Shark conservation groups are celebrating a small but important triumph after Hawaii on Friday became the first state in the nation to ban the sale, possession and distribution of shark fins.
Gov. Linda Lingle signed into law a bill that will halt the import of shark fins, which are valued as the primary ingredient in soup sold mostly in Asian communities and markets.
It's hoped this will inspire other states and nations to also stop the practice of shark-finning, which entails slicing fins from live sharks and dumping their bodies overboard."People from around the world have been following this Hawaii bill every step of the way," said Mary O'Malley of the New York-based conservation group Shark Savers. "The success of the bill has motivated people in Hong Kong, Malaysia, other states in the U.S., Canada and even Ireland to seek shark-fin-ban legislation modeled after the Hawaii bill."
Under provisions of Senate Bill 2169, sponsored by Sen. Clayton Lee, Hawaii restaurants have until July 2011 to stop serving shark-fin soup. Thereafter, those in violation will face fines ranging to $15,000 for a first offense; to $35,000 for a second offense, and to $50,000, plus a year in jail, for a third offense.Up to 70 million sharks are killed annually for their fins, according to some estimates, leaving scientists and conservation groups to become concerned about the long-term survival of many shark species. The practice of shark-finning has fallen under increasing criticism but efforts to ban the practice globally have failed.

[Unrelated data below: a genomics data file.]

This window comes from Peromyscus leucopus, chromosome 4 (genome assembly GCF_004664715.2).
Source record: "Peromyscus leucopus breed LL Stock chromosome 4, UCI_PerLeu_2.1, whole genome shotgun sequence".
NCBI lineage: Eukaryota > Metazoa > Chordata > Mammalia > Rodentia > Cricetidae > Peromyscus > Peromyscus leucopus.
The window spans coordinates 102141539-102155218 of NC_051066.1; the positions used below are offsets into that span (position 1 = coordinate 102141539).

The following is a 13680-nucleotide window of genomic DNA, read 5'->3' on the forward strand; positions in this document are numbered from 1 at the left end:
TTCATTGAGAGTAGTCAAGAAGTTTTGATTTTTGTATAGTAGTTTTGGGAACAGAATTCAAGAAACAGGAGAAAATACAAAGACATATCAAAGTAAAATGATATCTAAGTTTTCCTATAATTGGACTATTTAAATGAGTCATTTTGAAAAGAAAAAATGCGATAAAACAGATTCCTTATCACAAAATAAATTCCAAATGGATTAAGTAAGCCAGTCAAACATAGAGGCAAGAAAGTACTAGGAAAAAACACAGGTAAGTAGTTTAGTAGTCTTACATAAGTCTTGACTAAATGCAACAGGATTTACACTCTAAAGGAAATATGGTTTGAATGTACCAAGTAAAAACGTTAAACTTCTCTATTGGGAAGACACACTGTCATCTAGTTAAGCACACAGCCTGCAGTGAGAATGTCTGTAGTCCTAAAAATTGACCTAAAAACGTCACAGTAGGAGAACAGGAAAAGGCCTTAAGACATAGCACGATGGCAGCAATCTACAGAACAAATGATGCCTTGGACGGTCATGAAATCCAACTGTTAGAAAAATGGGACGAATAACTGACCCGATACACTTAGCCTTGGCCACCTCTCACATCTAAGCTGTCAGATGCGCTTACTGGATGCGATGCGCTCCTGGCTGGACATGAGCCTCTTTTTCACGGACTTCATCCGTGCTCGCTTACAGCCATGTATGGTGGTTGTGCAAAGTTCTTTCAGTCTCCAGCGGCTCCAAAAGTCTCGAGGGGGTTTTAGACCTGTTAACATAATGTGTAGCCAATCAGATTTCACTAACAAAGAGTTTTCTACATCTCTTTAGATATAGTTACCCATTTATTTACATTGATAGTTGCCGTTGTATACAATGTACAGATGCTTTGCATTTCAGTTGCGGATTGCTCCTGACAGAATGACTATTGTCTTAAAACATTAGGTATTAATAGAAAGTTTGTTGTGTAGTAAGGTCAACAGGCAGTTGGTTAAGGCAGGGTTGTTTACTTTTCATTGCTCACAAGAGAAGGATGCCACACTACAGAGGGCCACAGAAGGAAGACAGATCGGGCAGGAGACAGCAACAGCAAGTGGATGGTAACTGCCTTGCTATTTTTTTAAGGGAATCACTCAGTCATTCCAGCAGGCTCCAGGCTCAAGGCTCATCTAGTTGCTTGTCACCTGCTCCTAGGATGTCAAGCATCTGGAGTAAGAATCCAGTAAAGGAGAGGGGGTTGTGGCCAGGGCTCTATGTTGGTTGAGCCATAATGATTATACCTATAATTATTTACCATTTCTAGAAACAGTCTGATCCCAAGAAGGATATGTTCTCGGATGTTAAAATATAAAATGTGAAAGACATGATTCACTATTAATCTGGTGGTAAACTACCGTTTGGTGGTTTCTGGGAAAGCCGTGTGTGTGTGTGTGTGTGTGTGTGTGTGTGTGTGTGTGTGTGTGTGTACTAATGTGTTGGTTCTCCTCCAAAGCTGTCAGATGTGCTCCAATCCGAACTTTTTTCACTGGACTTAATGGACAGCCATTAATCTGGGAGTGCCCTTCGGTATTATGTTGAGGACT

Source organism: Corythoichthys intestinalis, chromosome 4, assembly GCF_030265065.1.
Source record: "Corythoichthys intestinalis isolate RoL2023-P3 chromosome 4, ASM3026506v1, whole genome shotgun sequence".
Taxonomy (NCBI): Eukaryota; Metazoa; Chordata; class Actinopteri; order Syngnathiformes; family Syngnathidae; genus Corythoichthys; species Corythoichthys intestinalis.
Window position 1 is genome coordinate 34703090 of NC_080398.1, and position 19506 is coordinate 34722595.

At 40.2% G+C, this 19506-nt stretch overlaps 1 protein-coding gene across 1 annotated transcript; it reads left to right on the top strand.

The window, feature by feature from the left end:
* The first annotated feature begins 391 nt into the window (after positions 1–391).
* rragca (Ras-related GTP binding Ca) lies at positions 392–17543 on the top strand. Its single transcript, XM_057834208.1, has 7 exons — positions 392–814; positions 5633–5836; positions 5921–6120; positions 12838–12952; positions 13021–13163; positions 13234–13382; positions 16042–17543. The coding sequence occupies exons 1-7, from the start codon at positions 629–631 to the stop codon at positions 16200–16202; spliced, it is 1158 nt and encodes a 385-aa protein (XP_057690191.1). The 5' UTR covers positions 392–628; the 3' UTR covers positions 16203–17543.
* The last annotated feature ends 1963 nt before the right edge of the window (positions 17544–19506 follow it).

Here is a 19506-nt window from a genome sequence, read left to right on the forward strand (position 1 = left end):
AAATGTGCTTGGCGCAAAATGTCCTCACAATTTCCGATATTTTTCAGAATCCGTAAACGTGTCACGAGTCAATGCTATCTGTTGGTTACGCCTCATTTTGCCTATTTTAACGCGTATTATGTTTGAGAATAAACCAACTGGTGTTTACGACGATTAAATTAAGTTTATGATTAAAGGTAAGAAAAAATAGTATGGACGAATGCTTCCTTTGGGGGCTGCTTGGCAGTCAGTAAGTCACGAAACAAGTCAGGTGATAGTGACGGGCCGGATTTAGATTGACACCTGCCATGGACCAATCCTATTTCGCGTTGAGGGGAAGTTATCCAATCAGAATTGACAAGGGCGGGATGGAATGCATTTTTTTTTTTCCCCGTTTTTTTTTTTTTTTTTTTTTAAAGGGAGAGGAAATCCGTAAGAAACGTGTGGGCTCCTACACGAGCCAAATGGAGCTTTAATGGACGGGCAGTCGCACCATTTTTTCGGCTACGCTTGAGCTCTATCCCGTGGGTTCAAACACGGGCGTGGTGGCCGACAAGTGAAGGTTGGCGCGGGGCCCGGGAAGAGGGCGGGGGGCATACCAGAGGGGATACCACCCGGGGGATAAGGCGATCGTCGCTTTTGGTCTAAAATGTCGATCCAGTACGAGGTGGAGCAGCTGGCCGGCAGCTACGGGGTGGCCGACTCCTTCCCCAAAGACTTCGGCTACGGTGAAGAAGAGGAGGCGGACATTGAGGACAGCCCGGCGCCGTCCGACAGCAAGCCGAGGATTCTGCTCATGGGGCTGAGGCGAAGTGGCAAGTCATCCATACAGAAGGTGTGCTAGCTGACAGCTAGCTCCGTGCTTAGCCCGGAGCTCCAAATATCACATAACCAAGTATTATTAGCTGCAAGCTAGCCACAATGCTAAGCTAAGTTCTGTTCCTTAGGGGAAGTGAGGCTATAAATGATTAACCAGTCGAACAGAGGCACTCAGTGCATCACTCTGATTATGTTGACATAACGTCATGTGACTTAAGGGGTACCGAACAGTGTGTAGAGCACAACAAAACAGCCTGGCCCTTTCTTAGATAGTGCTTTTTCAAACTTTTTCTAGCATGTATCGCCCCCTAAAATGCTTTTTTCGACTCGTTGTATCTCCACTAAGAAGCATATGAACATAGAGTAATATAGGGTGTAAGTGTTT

Therefore, regional efforts such as Hawaii's are perceived as highly significant.
"The passing of the bill sends a strong message to the rest of the country and the world that shark finning must end if sharks are to survive long-term, and that we can put a stop to the barbaric annihilation of one of the most important animals in the ocean," said Laleh Mohajerani, president of the Southern California-based conservation group Iemanya Oceanica. "Iemanya will be meeting with California lawmakers during the next few months to make sure that our state follows Hawaii in instituting similar protections for sharks."
Opposition to the bill was limited to commercial fishermen, who had been part of a small mako and thresher shark meat fishery, and some Chinese on the islands. Shark-fin soup sells for up to $45 a bowl in some of Hawaii's restaurants.
-- Photo courtesy of SharkDiver.com